'Footy family' rallies around Sonny
BRAVE, resilient and inspiring aren't usually the first words that come to mind to describe a two-year-old boy but that's exactly what Sonny Carmichael is.
The Dalby boy is just like any other child - his favourite colour is yellow and he loves Mondays because he gets to see the garbage truck - but his world has been anything but normal since a shock leukaemia diagnosis in December.
Within a matter of hours Sonny was airlifted from Dalby to Queensland Children's Hospital in Brisbane, where specialists diagnosed him with acute lymphoblastic leukaemia and began treatment immediately.
The news for mum and dad Petrea and Kerry was every parent's biggest fear.
But the worst moment in their lives brought immediate support and care from a community that had always felt like family, the Dalby Diehards Rugby League Club.
Mr Carmichael's former position as the A-grade coach meant the club was a huge part of their lives before the diagnosis and had become even more important in the last five months.
"It's just the phone calls and stuff just to say we're thinking of you," Mrs Carmichael said.
"That's what we probably appreciate the most."
In collaboration with their "footy family", the Carmichaels are setting gears into motion to organise a fundraiser for LifeFlight, which Mrs Carmichael says saved Sonny's life.
Blond-haired and always smiling, you wouldn't know Sonny has undergone multiple rounds of chemotherapy treatment and a multitude of tests in the months since his diagnosis.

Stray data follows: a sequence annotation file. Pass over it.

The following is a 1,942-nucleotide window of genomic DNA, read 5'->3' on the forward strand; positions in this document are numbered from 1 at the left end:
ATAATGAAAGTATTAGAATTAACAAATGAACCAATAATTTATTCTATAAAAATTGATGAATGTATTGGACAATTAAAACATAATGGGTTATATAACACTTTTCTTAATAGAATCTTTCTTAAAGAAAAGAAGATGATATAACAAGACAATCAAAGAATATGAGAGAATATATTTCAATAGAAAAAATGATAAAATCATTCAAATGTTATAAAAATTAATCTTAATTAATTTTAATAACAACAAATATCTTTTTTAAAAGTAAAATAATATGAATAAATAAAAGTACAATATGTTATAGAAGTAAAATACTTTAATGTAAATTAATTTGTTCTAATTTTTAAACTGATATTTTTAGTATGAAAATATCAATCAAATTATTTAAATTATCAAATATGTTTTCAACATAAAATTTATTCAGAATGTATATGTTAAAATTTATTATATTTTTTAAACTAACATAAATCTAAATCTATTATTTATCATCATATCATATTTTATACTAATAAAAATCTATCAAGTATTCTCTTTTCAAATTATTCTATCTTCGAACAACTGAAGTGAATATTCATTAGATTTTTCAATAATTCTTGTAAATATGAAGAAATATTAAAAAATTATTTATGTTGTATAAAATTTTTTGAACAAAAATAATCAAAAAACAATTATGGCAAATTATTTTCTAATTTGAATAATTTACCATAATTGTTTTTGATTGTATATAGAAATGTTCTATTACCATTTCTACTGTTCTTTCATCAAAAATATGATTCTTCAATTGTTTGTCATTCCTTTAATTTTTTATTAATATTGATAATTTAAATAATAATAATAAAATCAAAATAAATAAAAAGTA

"He's probably good considering what his little body is going through," Mrs Carmichael said.
"It's good to be home, he's so much better at home.
"We've just got to try and keep him well so that we can be at home as much as we can. It's very emotional but we've just got to stay strong."
Sonny has a tough three months ahead of him now, facing intensive treatment in Brisbane.
Providing results are all good, Sonny will be on a maintenance treatment program for the next three years, which will involve monthly chemotherapy and three-monthly lumbar punctures.
In between weekly chemotherapy sessions, Mr and Mrs Carmichael try to spend as much time at home as they can with Sonny and his seven-year-old brother, Fynn, to keep their lives as "normal" as they can given their unique circumstances.
From the experience, Mrs Carmichael wants families to know the importance of donating blood.
"I remember I always used to read 'donating blood saves lives'," she said.
"Well, it saved his life.
"You just don't realise how things like that are so important."
If it weren't for a keen motherly instinct, their GP Dr Ross Maxwell and the help of incredible hospital staff, the family may have found themselves in a more dire situation.
"We knew something wasn't right, hence why we just kept going to the doctors," she said.
"Just trust your gut instinct. If you think something is not right, it's probably not."
"We cant thank both our families enough for their love and support over the last four months," Mr Carmichael added.
"It's what keeps us going."